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|Title:||Bilateral eyestalk ablation of the blue swimmer crab, Portunus pelagicus, produces hypertrophy of the androgenic gland and an increase of cells producing insulin-like androgenic gland hormone|
Michael J. Stewart
Peter J. Hanna
Faculty of Medicine, Thammasat University
|Keywords:||Biochemistry, Genetics and Molecular Biology|
|Citation:||Tissue and Cell. Vol.42, No.5 (2010), 293-300|
|Abstract:||The androgenic glands (AG) of male decapod crustaceans produce insulin-like androgenic gland (IAG) hormone that controls male sex differentiation, growth and behavior. Functions of the AG are inhibited by gonad-inhibiting hormone originating from X-organ-sinus gland complex in the eyestalk. The AG, and its interaction with the eyestalk, had not been studied in the blue swimmer crab, Portunus pelagicus, so we investigated the AG structure, and then changes of the AG and IAG-producing cells following eyestalk ablation. The AG of P. pelagicus is a small endrocrine organ ensheathed in a connective tissue and attached to the distal part of spermatic duct and ejaculatory bulb. The gland is composed of several lobules, each containing two major cell types. Type I cells are located near the periphery of each lobule, and distinguished as small globular cells of 5-7 μm in diameter, with nuclei containing mostly heterochromatin. Type II cells are 13-15 μm in diameter, with nuclei containing mostly euchromatin and prominent nucleoli. Both cell types were immunoreactive with anti-IAG. Following bilateral eyestalk ablation, the AG underwent hypertrophy, and at day 8 had increased approximately 3-fold in size. The percentage of type I cells had increased more than twice compared with controls, while type II cells showed a corresponding decrease. © 2010 Elsevier Ltd.|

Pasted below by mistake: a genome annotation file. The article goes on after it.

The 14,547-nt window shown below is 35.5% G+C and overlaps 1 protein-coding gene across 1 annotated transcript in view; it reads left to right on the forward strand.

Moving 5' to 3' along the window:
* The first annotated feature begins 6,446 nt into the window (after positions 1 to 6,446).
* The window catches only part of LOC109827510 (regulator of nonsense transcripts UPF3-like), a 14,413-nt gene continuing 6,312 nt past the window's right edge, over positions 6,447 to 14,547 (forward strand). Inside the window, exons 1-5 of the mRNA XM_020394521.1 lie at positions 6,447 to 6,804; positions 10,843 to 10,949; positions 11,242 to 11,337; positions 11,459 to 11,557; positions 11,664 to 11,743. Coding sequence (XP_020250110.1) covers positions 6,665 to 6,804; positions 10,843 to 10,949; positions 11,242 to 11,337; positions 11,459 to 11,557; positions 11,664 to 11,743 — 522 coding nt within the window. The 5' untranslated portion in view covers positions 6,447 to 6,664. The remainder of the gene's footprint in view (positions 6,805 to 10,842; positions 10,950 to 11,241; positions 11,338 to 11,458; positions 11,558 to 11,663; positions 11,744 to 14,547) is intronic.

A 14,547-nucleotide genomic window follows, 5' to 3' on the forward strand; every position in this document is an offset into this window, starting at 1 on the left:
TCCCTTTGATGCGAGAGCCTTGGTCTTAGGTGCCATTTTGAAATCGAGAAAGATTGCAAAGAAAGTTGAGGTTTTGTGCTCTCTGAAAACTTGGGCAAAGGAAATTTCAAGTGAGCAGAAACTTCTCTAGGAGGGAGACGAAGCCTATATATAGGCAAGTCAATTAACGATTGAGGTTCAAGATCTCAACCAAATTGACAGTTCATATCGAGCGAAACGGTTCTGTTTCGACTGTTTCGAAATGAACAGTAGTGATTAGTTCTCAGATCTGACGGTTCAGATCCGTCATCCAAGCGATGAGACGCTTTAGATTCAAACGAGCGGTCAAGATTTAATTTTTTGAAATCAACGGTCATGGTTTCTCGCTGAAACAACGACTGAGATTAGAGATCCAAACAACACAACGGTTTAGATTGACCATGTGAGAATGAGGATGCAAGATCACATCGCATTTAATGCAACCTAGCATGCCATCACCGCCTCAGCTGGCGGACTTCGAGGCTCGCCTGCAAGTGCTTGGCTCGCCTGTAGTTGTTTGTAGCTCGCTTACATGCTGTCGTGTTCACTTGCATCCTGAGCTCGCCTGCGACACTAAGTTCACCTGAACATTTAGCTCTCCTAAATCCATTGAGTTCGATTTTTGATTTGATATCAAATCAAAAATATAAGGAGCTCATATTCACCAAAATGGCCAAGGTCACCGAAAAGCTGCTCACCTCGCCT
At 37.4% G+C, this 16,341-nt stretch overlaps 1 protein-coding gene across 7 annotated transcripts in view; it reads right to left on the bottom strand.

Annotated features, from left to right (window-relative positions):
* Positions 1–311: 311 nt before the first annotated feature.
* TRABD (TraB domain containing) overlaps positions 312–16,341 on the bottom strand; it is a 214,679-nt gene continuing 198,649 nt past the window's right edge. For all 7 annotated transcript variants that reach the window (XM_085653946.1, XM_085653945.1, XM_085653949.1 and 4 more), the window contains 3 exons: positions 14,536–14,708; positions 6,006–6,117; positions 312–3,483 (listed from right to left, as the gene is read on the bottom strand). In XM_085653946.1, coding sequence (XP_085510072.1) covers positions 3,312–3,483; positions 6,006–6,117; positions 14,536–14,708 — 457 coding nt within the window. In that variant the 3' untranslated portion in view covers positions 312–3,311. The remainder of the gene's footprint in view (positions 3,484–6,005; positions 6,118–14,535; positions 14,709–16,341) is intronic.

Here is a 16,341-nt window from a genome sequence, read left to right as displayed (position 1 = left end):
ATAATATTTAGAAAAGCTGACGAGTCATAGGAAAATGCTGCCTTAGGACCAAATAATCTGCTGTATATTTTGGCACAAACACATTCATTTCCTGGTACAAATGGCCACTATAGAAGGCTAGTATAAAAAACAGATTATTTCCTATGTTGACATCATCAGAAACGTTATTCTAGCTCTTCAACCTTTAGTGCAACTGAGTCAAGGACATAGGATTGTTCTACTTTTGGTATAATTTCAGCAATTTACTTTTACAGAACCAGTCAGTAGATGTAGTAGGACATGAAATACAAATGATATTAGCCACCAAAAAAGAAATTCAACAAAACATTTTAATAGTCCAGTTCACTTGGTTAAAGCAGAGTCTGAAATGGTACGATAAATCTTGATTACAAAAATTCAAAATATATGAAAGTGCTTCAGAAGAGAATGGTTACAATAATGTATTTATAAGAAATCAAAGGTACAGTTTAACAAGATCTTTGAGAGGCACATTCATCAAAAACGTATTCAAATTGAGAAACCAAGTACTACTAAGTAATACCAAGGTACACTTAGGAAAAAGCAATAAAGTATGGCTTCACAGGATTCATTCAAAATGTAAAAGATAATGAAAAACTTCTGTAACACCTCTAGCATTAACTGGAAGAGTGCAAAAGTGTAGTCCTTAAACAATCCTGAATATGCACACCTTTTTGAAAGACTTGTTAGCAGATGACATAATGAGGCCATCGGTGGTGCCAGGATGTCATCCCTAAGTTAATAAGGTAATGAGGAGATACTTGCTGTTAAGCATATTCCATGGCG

|Appears in Collections:||Scopus 2006-2010|
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